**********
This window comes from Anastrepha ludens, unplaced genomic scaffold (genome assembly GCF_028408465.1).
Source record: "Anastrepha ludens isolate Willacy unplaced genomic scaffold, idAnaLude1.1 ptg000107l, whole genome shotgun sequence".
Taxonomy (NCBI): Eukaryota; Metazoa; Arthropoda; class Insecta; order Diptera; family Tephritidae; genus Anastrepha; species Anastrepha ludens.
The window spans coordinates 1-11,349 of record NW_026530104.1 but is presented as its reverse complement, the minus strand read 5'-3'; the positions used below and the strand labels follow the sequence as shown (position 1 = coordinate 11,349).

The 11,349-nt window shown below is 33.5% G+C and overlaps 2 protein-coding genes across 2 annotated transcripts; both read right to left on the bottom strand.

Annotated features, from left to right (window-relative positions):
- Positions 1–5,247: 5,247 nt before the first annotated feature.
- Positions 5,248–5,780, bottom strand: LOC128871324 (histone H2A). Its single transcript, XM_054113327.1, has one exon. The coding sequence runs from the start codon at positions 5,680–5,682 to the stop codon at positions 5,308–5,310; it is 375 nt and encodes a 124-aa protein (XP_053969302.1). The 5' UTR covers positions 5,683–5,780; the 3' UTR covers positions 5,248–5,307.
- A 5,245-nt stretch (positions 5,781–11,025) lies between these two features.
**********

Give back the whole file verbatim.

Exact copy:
This window comes from Anastrepha ludens, unplaced genomic scaffold (genome assembly GCF_028408465.1).
Source record: "Anastrepha ludens isolate Willacy unplaced genomic scaffold, idAnaLude1.1 ptg000107l, whole genome shotgun sequence".
Taxonomy (NCBI): Eukaryota; Metazoa; Arthropoda; class Insecta; order Diptera; family Tephritidae; genus Anastrepha; species Anastrepha ludens.
The window spans coordinates 1-11,349 of record NW_026530104.1 but is presented as its reverse complement, the minus strand read 5'-3'; the positions used below and the strand labels follow the sequence as shown (position 1 = coordinate 11,349).

The 11,349-nt window shown below is 33.5% G+C and overlaps 2 protein-coding genes across 2 annotated transcripts; both read right to left on the bottom strand.

Annotated features, from left to right (window-relative positions):
- Positions 1–5,247: 5,247 nt before the first annotated feature.
- Positions 5,248–5,780, bottom strand: LOC128871324 (histone H2A). Its single transcript, XM_054113327.1, has one exon. The coding sequence runs from the start codon at positions 5,680–5,682 to the stop codon at positions 5,308–5,310; it is 375 nt and encodes a 124-aa protein (XP_053969302.1). The 5' UTR covers positions 5,683–5,780; the 3' UTR covers positions 5,248–5,307.
- A 5,245-nt stretch (positions 5,781–11,025) lies between these two features.